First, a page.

I’m not always so careful–I often post things about freedom of speech online, privacy, or protecting our oceans. But I’m not as free to express my views as I’d like to be. This leaves me in a bit of a quandary: My new research project is about encouraging people to be involved in civic affairs. One of our working hypotheses is that giving people public credit for being involved may encourage them to be more involved.  But should they really do that?  I wouldn’t want to encourage people to be politically active in ways that will have unfortunate personal and work consequences for them in the future.  Is being reserved about one’s political views in public being a responsible, pragmatic grown-up, or being a coward?

The public exchange of views is a fundamental premise of democracy.  I believe that encouraging people to be involved is essential. But maybe the new system we’re developing needs to have some reminders–choose your issues carefully!  Or you may regret that posting, like you may come to regret a tattoo–a permanent record of a temporary feeling.

“Zones of Domination”

December 4, 2010 1 comment

In 2000, science fiction author Neal Stephenson gave an inspiring talk at the Computers, Freedom, and Privacy (CFP) conference. He entitled it “Zones of Domination.”  In the talk, he told the story of a whistleblower at the Hanford Nuclear Reactor. In the “big brother” model of authority, there is one entity and it is irredeemably evil. In Stephenson’s story, he followed our heroic whistleblower as forces from one federal government agency tried to frighten and falsely entrap him, but then the police and courts (local and federal) helped him resist and prevail. Stephenson’s point is that there is not one authority, but many. None are irredeemably evil. And the interesting activity is in the areas of overlap.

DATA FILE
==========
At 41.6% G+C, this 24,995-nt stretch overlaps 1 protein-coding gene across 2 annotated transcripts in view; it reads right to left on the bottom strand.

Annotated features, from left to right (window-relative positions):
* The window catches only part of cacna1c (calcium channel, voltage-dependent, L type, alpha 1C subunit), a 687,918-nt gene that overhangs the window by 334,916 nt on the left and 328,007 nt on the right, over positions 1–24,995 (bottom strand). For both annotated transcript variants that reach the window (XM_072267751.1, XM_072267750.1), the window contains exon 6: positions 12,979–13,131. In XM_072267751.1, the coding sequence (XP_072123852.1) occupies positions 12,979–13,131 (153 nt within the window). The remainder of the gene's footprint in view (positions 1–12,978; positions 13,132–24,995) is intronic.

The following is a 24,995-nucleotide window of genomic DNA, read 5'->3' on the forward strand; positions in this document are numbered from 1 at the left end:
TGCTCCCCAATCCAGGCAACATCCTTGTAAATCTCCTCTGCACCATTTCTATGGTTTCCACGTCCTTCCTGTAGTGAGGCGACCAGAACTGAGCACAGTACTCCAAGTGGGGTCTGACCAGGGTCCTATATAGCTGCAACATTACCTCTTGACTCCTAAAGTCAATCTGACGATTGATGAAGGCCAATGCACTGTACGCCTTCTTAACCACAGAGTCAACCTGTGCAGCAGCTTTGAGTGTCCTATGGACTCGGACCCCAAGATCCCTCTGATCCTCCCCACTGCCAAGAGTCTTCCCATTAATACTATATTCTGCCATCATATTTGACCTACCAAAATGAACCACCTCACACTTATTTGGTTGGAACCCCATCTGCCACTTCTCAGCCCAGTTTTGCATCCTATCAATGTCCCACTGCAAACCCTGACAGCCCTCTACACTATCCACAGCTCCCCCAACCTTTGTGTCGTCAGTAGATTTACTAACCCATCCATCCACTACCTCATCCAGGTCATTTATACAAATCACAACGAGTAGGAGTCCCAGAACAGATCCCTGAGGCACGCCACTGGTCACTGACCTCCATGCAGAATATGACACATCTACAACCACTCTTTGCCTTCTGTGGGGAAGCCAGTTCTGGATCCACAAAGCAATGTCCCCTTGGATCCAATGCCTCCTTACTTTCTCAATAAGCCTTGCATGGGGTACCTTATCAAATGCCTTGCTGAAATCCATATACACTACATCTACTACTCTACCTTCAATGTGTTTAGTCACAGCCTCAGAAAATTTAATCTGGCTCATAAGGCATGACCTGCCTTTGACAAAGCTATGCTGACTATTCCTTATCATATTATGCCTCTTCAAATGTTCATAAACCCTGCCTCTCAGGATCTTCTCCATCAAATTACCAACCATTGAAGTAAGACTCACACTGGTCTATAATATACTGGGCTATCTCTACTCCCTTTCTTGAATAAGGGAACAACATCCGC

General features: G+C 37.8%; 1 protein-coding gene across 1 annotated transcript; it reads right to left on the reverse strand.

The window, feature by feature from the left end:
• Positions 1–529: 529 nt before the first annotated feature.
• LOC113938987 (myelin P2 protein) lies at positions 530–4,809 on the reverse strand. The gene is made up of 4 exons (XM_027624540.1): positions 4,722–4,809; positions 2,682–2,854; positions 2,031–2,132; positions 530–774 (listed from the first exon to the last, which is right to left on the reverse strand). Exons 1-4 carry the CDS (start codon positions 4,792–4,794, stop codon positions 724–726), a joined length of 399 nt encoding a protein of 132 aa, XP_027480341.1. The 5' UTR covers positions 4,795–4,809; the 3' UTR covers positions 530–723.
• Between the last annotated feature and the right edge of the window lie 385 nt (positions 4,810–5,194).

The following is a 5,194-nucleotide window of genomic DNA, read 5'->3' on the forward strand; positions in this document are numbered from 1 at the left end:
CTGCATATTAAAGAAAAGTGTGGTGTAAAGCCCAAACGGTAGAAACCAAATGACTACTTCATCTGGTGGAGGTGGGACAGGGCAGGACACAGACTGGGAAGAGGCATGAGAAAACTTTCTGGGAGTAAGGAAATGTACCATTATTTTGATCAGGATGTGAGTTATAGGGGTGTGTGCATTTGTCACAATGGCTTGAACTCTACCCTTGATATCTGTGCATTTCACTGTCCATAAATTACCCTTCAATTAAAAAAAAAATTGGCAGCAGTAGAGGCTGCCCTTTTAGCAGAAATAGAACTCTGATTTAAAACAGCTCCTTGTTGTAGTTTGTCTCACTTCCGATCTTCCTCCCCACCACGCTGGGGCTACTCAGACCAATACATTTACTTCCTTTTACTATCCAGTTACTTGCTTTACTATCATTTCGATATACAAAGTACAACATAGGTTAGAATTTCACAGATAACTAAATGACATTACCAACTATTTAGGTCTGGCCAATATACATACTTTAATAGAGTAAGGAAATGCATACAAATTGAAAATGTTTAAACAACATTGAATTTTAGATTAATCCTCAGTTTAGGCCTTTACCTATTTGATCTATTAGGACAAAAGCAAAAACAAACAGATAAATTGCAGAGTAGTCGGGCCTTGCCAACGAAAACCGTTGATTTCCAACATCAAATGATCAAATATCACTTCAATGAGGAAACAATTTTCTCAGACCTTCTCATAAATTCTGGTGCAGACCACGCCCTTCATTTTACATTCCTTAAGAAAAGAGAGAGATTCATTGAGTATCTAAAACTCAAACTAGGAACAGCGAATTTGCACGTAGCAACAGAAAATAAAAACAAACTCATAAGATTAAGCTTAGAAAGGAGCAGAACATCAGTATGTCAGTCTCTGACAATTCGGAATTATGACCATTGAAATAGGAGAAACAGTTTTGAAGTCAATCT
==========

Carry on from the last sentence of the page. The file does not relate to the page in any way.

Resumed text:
Roger Clarke posted some notes on the talk. He summarizes:

Big Brother Threat Model	The Domination Systems Threat Model

one threat			many threats
all-encompassing		has edges
personalised			impersonal
abstract			concrete
rare				ubiquitous
fictional			empirical
centralised			networked
20th century			21st century
irredeemable			redeemable
apocalyptic			realistic

(Roger Clarke, http://www.rogerclarke.com/DV/NotesCFP2K.html#Steph, 2000)

In much of the rhetoric about the Wikileaks incident, it seems to me that people are using a naive “Big Brother” model of government. The Government is one thing, and it is irredeemably evil. We can come to a more nuanced understanding of the situation by adopting a Zones of Domination model. There is not one univocal government–there are many interacting entities. None are irredeemable. The enemy is bureaucracy and opacity. The key to achieving just ends is increasing accountability and transparency within and between branches of government.

In the end, what we have is the hardest research problem in Computer-Supported Cooperative Work (CSCW) one could imagine. And the most important. How do we increase transparency within and between branches of government? How do we do that and at the same time keep sensitive information secure? The presence of the Bradley Manning’s of the world makes this critical problem orders of magnitude harder.

Categories: CSCW, ethics, privacy